Volume 10, Issue 2

Spring/Summer 2009




The purpose of Wisconsin Braille Inc. is to advance communication and coordinate the efforts of all persons concerned with the availability, quality, and distribution of brailled materials in the state of Wisconsin thereby encouraging braille literacy.



Have you heard about the "Next Generation"?

The new Perkins brailler


by Kevin Jones


For all of us who use braille, this year started out celebrating the 200th birthday of Louis Braille, who besides inventing several braille codes also invented the slate and stylus. Even today with high-tech gadgets the slate is still the best option for specific situations, but one of them is not for speedy writing. That's why, back in 1951, the head of the Perkins School for the Blind put people to work to design a braille writer that was somewhat like a manual typewriter.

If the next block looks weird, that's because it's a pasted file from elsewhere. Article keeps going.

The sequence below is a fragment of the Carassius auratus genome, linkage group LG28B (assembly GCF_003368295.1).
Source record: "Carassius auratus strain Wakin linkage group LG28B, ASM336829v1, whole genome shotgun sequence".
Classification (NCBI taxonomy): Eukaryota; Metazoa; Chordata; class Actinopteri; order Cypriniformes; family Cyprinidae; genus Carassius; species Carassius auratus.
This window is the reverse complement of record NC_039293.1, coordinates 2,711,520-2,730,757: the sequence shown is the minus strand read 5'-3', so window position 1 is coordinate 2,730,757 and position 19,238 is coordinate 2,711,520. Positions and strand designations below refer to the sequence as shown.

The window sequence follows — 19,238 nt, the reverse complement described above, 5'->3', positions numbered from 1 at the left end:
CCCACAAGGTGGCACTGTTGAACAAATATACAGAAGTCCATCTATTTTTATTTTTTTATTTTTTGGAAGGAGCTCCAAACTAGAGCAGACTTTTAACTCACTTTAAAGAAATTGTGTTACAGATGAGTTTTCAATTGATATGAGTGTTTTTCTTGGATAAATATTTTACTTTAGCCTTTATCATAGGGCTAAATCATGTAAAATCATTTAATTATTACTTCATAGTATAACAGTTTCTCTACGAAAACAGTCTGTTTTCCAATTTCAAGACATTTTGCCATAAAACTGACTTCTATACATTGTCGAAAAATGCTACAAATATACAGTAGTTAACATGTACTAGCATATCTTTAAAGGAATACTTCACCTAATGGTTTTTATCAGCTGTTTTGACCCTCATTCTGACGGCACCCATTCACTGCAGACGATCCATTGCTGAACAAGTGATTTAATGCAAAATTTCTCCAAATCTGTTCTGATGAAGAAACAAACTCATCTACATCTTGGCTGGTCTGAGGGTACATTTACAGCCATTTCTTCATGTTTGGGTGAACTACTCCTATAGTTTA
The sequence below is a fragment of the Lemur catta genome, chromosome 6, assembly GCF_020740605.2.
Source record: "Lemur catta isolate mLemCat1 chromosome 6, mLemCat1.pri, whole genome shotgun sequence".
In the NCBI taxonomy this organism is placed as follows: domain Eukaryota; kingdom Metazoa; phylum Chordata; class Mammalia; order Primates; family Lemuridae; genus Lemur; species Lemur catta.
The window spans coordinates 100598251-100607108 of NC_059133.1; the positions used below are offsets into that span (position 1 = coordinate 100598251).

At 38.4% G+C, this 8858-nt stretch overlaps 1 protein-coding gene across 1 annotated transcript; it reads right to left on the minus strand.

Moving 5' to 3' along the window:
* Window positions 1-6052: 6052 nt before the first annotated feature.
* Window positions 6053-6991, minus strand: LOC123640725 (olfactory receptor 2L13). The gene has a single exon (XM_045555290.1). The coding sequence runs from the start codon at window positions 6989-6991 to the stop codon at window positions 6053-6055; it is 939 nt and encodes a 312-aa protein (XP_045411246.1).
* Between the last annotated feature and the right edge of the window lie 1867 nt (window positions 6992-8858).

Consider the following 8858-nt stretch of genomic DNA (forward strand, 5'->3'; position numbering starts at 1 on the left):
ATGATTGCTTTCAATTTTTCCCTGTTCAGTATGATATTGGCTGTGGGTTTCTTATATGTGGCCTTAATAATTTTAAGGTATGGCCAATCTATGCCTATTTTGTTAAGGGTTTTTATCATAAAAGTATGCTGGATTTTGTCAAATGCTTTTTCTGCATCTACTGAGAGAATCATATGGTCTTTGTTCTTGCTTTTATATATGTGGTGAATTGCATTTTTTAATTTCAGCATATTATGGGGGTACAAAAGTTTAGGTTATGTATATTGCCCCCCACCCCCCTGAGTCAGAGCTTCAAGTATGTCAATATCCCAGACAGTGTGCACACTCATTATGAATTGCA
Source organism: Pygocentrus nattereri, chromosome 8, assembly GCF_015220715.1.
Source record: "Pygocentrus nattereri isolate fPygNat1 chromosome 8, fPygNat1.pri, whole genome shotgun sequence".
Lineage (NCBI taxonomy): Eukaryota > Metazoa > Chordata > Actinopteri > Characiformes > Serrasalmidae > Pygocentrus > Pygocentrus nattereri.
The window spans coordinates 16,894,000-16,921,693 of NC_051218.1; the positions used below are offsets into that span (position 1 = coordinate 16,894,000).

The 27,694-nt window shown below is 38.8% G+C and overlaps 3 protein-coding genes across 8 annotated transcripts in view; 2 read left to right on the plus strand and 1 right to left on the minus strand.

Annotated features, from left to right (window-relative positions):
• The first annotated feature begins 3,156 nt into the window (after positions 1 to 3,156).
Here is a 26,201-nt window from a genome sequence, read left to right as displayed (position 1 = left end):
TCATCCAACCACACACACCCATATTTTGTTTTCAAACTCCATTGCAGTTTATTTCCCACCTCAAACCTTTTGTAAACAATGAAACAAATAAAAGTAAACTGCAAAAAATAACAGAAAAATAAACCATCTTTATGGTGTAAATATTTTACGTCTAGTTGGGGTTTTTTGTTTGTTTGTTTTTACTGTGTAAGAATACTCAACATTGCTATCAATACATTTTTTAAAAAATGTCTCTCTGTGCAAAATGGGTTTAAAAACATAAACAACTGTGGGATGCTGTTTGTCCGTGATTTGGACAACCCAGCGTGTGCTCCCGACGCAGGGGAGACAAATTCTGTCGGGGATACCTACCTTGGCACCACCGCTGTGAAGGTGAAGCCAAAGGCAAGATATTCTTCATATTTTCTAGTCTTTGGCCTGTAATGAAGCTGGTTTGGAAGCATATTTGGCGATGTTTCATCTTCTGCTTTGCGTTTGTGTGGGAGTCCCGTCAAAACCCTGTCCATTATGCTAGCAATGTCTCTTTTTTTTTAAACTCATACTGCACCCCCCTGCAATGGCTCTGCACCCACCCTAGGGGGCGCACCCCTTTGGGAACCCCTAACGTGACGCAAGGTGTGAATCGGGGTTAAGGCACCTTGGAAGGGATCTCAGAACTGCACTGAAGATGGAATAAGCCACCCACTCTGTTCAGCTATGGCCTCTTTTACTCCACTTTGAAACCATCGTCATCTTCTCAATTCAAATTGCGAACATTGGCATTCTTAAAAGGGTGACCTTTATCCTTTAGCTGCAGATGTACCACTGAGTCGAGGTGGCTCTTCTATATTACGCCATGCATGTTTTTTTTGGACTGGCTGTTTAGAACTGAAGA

The classic Perkins brailler, which we've all grown to love (or hate) was the result.  There probably isn't any reader of this article who hasn't in some way come into contact with the brailler. Over 300,000 of the units have been sold to people in over 170 countries; the brailler has become as ubiquitous as a cane or guide dog. It had its problems  however; it weighed ten pounds, it wasn't the most portable device around, and at times it seemed loud enough to wake the dead.